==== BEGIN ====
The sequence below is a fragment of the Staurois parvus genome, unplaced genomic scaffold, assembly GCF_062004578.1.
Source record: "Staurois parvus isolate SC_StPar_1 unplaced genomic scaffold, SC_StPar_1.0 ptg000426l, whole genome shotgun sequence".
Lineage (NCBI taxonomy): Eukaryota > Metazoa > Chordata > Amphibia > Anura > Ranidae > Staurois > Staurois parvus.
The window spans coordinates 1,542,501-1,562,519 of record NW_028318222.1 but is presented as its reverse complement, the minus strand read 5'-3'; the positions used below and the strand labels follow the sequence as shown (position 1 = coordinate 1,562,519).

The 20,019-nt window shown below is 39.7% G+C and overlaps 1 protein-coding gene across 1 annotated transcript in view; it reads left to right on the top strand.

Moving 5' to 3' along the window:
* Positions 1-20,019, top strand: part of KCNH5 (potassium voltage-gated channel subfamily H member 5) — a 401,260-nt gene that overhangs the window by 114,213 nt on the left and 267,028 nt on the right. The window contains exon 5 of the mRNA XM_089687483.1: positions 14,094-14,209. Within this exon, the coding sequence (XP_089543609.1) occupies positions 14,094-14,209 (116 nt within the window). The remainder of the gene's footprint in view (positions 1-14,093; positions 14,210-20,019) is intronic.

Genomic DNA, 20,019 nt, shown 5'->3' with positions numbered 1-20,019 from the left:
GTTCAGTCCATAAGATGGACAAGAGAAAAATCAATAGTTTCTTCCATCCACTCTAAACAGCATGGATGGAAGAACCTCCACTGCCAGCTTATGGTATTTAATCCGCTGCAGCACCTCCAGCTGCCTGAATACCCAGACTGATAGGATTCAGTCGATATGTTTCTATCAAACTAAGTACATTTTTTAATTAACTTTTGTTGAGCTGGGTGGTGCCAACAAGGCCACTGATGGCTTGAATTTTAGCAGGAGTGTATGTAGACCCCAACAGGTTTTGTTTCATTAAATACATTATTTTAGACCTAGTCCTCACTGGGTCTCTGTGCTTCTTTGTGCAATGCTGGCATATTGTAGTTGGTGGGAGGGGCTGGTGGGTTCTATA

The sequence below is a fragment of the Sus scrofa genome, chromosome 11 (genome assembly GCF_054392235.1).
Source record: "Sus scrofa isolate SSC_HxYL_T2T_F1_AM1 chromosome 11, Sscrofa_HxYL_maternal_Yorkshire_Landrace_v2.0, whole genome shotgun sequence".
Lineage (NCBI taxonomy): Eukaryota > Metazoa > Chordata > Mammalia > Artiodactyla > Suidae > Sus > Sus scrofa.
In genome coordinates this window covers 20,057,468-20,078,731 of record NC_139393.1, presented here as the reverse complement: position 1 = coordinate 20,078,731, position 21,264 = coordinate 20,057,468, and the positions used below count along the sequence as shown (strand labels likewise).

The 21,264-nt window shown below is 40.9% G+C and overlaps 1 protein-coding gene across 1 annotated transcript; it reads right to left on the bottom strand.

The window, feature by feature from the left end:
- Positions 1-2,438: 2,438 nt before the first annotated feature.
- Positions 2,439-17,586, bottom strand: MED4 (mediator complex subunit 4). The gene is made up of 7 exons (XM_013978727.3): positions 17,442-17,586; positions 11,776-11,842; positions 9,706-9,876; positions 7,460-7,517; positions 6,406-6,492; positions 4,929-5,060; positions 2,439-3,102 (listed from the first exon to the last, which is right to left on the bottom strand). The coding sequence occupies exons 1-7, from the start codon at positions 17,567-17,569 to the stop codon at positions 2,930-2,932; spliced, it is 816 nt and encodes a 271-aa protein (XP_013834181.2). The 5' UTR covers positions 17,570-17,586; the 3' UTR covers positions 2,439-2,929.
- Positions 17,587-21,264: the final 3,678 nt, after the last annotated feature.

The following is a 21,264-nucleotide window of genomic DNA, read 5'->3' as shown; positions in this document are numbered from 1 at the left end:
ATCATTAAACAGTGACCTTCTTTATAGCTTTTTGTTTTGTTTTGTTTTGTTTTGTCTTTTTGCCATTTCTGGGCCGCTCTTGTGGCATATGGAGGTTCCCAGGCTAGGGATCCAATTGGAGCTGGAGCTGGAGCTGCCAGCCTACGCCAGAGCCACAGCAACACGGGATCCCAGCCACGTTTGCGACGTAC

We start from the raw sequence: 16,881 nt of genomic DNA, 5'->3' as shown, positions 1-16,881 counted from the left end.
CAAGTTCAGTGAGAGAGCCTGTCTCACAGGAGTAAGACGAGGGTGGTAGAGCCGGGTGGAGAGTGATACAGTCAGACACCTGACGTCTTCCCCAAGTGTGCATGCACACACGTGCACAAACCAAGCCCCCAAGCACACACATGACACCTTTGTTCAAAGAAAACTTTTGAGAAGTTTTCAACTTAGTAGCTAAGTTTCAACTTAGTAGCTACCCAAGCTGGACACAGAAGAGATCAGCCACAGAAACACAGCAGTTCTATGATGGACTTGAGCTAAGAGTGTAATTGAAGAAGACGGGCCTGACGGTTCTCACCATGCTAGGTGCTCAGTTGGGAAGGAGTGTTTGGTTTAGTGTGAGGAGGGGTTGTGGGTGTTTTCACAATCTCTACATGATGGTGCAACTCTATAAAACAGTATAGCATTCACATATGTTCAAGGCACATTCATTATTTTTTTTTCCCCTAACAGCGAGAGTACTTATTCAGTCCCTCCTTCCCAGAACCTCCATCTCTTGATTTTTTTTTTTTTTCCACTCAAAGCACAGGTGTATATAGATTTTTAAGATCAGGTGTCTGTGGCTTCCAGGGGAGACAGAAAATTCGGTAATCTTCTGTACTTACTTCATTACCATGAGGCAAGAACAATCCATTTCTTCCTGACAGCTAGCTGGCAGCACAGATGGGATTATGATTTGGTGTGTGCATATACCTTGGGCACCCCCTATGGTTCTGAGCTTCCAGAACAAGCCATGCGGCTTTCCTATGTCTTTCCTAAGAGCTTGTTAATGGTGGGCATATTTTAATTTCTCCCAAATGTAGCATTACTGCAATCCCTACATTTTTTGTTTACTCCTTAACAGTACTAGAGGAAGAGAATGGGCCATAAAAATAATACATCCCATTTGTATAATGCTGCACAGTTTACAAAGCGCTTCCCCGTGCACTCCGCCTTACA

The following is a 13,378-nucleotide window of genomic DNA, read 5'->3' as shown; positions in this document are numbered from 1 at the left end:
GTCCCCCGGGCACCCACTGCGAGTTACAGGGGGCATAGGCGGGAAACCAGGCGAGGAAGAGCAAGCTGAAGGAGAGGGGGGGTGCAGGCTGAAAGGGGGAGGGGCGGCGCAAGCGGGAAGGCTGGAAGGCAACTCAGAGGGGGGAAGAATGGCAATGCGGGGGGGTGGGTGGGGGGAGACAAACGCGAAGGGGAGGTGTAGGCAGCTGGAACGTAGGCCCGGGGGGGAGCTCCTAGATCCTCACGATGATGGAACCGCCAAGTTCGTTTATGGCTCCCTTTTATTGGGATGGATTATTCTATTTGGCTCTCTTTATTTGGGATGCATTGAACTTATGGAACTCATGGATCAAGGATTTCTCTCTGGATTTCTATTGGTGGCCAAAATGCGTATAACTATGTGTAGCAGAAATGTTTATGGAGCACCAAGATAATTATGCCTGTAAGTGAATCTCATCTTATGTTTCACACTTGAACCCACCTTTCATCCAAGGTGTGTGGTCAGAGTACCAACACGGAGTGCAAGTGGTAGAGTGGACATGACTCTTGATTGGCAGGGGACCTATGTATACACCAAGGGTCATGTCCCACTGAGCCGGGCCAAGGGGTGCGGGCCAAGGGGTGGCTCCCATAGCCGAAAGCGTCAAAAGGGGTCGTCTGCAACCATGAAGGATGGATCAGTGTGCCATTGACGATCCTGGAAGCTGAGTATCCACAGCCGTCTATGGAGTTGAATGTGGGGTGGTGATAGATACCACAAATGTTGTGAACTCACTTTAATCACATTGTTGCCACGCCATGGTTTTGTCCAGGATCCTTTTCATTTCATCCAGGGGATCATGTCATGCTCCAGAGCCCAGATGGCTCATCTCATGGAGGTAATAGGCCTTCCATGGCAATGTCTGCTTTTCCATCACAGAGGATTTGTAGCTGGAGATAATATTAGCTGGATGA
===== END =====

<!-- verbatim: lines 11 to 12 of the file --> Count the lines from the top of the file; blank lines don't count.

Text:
Source record: "Sus scrofa isolate SSC_HxYL_T2T_F1_AM1 chromosome 11, Sscrofa_HxYL_maternal_Yorkshire_Landrace_v2.0, whole genome shotgun sequence".
Lineage (NCBI taxonomy): Eukaryota > Metazoa > Chordata > Mammalia > Artiodactyla > Suidae > Sus > Sus scrofa.